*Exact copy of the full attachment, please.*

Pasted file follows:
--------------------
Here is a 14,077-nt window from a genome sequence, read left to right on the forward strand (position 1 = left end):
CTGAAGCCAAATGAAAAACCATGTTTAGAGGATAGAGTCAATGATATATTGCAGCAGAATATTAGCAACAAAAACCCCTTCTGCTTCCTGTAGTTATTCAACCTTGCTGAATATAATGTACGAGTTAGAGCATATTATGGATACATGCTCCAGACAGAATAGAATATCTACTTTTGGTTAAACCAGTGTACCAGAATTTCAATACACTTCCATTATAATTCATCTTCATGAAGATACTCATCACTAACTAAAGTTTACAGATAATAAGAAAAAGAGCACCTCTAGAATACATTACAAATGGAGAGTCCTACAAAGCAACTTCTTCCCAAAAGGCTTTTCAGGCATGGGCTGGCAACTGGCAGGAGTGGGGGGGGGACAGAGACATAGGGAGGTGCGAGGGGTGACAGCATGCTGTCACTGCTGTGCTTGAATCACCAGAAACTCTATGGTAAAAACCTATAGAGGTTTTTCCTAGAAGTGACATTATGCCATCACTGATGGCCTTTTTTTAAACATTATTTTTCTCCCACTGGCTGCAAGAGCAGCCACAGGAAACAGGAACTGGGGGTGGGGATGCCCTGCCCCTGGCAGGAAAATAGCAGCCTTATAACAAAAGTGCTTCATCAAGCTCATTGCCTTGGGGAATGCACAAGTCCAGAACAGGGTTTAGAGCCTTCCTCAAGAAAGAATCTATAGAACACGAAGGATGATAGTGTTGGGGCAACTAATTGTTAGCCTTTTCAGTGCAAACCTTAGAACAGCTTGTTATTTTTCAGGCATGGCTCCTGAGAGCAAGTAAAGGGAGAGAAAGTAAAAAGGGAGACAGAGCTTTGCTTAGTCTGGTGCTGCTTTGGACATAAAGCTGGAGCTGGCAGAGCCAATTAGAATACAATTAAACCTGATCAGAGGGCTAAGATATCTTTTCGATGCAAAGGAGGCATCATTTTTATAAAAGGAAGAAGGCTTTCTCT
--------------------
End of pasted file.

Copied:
Here is a 14,077-nt window from a genome sequence, read left to right on the forward strand (position 1 = left end):
CTGAAGCCAAATGAAAAACCATGTTTAGAGGATAGAGTCAATGATATATTGCAGCAGAATATTAGCAACAAAAACCCCTTCTGCTTCCTGTAGTTATTCAACCTTGCTGAATATAATGTACGAGTTAGAGCATATTATGGATACATGCTCCAGACAGAATAGAATATCTACTTTTGGTTAAACCAGTGTACCAGAATTTCAATACACTTCCATTATAATTCATCTTCATGAAGATACTCATCACTAACTAAAGTTTACAGATAATAAGAAAAAGAGCACCTCTAGAATACATTACAAATGGAGAGTCCTACAAAGCAACTTCTTCCCAAAAGGCTTTTCAGGCATGGGCTGGCAACTGGCAGGAGTGGGGGGGGGACAGAGACATAGGGAGGTGCGAGGGGTGACAGCATGCTGTCACTGCTGTGCTTGAATCACCAGAAACTCTATGGTAAAAACCTATAGAGGTTTTTCCTAGAAGTGACATTATGCCATCACTGATGGCCTTTTTTTAAACATTATTTTTCTCCCACTGGCTGCAAGAGCAGCCACAGGAAACAGGAACTGGGGGTGGGGATGCCCTGCCCCTGGCAGGAAAATAGCAGCCTTATAACAAAAGTGCTTCATCAAGCTCATTGCCTTGGGGAATGCACAAGTCCAGAACAGGGTTTAGAGCCTTCCTCAAGAAAGAATCTATAGAACACGAAGGATGATAGTGTTGGGGCAACTAATTGTTAGCCTTTTCAGTGCAAACCTTAGAACAGCTTGTTATTTTTCAGGCATGGCTCCTGAGAGCAAGTAAAGGGAGAGAAAGTAAAAAGGGAGACAGAGCTTTGCTTAGTCTGGTGCTGCTTTGGACATAAAGCTGGAGCTGGCAGAGCCAATTAGAATACAATTAAACCTGATCAGAGGGCTAAGATATCTTTTCGATGCAAAGGAGGCATCATTTTTATAAAAGGAAGAAGGCTTTCTCT